We’re in Robin Hood country. And it’s as if they’d voted for King John.
This is the constituency of Bassetlaw, at the heart of the old Sherwood forest.
Last week they returned their first Conservative MP to Parliament for 90 years.
Robin’s Outlaws would be turning in their graves. So too, the ghosts of generations of miners who made this rock-solid Labour territory.
‘’I wonder where they’re going to get the money we need for investment,’’ says Simon Greaves, leader of the council, as he reels off a list of must-haves that includes social care and education.
The Tories are not known to take from the rich to give to the poor, he says.
But old loyalties have frayed. Bingo night at the Stanley Street social club and two words come up time and time again. Brexit and immigration.
‘’If he gets Brexit done by the 31st of January, after all the toying with it, he’ll have done well,’’ says Kenneth Robinson, the bingo caller.
‘’England doesn’t feel like England,’’ adds Christine Johnston. ‘’Three quarters of the country seems foreign to me.’’
This is the Nottinghamshire town of Worksop and today it feels a long way removed from the pageant of the Queen’s Speech.
Here they’ve struggled since King Coal was dethroned thirty years ago.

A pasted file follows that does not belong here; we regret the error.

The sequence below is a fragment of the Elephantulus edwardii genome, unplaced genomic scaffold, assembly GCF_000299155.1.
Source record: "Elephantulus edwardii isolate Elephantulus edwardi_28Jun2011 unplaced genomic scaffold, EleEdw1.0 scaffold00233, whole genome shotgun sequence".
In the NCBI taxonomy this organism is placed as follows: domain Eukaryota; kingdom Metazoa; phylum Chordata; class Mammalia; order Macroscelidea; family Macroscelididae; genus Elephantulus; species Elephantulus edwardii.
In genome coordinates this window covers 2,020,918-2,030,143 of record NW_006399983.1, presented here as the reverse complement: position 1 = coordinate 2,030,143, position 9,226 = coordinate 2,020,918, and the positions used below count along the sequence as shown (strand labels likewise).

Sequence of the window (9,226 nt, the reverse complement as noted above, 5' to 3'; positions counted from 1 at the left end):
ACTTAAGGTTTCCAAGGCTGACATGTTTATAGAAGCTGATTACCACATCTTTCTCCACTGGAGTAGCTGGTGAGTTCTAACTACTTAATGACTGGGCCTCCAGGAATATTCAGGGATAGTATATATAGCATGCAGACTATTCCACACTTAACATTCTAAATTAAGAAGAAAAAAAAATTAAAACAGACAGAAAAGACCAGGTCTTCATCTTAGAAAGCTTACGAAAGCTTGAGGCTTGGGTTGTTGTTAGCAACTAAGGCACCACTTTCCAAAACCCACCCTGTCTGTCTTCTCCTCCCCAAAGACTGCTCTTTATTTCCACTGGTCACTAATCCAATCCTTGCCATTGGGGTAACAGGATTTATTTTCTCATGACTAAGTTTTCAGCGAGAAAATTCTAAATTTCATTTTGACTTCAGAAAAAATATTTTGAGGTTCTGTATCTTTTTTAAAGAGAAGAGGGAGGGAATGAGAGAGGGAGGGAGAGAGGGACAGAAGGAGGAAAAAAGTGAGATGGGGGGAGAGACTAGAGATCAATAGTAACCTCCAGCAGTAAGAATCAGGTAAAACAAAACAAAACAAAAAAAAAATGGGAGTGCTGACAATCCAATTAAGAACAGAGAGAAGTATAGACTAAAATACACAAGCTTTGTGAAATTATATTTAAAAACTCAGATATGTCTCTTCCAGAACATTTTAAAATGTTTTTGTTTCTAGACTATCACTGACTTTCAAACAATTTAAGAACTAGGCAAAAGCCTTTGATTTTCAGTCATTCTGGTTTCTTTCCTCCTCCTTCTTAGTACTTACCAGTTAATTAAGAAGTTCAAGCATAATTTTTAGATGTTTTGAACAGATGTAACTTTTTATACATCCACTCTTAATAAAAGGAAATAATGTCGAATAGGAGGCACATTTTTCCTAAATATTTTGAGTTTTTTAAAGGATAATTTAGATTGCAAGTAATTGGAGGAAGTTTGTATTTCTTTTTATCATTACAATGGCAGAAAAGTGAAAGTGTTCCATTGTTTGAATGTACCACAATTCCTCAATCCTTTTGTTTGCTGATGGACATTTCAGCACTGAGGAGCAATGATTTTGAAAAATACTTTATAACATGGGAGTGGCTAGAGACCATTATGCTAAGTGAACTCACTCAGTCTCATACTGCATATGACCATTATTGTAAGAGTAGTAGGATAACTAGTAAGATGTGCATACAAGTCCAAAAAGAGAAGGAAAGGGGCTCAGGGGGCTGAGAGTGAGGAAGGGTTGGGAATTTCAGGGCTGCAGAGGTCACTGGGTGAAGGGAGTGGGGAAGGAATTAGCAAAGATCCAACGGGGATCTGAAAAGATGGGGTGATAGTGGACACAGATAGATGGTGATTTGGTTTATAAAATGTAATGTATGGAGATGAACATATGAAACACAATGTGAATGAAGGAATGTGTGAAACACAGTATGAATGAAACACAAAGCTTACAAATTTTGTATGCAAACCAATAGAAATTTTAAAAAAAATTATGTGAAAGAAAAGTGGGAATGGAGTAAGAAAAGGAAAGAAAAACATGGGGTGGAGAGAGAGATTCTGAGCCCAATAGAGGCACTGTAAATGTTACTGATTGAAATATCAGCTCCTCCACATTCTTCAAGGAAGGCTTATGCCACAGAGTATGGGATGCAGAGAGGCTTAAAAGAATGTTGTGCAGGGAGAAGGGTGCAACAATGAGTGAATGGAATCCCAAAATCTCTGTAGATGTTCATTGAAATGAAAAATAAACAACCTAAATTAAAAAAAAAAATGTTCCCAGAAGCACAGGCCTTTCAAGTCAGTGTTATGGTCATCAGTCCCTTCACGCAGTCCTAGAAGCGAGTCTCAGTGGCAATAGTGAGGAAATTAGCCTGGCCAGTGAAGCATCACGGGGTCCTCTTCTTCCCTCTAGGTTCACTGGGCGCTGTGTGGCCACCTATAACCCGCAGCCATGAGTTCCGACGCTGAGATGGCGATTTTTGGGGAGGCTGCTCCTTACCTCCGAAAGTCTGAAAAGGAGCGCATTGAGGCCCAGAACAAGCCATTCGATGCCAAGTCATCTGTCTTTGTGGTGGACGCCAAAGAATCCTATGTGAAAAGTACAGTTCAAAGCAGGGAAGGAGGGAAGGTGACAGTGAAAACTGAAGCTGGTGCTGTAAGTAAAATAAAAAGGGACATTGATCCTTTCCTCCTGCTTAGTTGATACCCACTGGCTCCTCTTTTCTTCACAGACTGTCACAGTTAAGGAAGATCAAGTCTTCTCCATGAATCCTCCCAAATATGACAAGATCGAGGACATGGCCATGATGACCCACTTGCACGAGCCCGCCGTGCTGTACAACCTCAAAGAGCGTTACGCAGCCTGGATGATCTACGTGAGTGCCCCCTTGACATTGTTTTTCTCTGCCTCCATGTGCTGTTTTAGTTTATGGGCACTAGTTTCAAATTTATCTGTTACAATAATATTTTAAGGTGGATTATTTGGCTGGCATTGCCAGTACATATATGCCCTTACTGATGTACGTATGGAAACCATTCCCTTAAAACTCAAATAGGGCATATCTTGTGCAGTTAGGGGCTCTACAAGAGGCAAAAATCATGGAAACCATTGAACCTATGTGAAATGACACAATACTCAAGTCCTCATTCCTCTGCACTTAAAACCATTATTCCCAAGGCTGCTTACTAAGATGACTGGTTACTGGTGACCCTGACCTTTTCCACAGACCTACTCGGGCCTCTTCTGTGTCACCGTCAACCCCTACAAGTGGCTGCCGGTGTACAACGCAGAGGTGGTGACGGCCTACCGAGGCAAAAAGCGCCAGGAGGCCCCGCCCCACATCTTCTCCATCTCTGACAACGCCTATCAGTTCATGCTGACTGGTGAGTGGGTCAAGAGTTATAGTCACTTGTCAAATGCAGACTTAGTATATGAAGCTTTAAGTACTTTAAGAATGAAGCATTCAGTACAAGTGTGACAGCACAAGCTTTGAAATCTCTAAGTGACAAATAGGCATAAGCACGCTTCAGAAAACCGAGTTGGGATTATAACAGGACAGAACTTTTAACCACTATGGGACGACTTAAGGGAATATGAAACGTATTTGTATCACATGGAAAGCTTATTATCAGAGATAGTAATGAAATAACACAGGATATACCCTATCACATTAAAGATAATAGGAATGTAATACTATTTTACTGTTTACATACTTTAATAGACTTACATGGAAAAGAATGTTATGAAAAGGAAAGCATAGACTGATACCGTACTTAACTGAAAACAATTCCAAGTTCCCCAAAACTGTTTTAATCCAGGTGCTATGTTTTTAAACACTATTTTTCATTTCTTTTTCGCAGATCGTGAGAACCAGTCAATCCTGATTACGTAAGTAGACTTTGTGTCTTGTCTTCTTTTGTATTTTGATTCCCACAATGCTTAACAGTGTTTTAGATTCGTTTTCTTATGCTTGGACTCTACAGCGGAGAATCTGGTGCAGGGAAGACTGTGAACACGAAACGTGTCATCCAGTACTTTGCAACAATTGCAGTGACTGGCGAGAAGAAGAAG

So the promise of tax breaks for a high street pock-marked by shuttered shops is welcome.
Darren Fisher, who runs the Manton Colliery Club, tells us: ‘’This used to be a thriving town. Now half of it is charity shops. I hope we can get back to where we used to be. Busy.’’
At the Hair Asylum salon on Bridge Street, evidence that this Labour town has only lent the Tories its votes, and maybe for the short term.
‘’I don’t trust any of them,’’ says owner Debbie Slater. Even the tough message on violent crime is treated with scepticism.
‘’Knife crime’s got worse, but nothing will change,’’ one customer chips in.
We visit a local engineering firm. Wright Engineering has risen like a phoenix from the ashes of the local coal industry – often employing workers who honed their skills down the pits.
These days those kind of skills are harder to find. Managing director Chris Boden-Smith tells me he worries about the apprentice scheme the government has in place.
And there’s a deeper anxiety. A familiar one. Despite the Prime Minister’s well worn election slogan, Brexit isn’t yet done.
And for a company – and 150 jobs – dependent on tariff free European imports of steel, that is a concern.
‘’It was a shock to wake up in a staunch Labour town that had voted Tory, and I firmly believe that was because of Brexit, ’’ Chris tells me. ‘’But Brexit isn’t over. Until we see the deal - or no deal - we still don’t know.’’
Years of industrial decline, a decade of austerity and the great expectations created by Brexit. These are tough challenges to meet. Labour was accused of taking Bassetlaw for granted. Boris Johnson shouldn’t make the same mistake.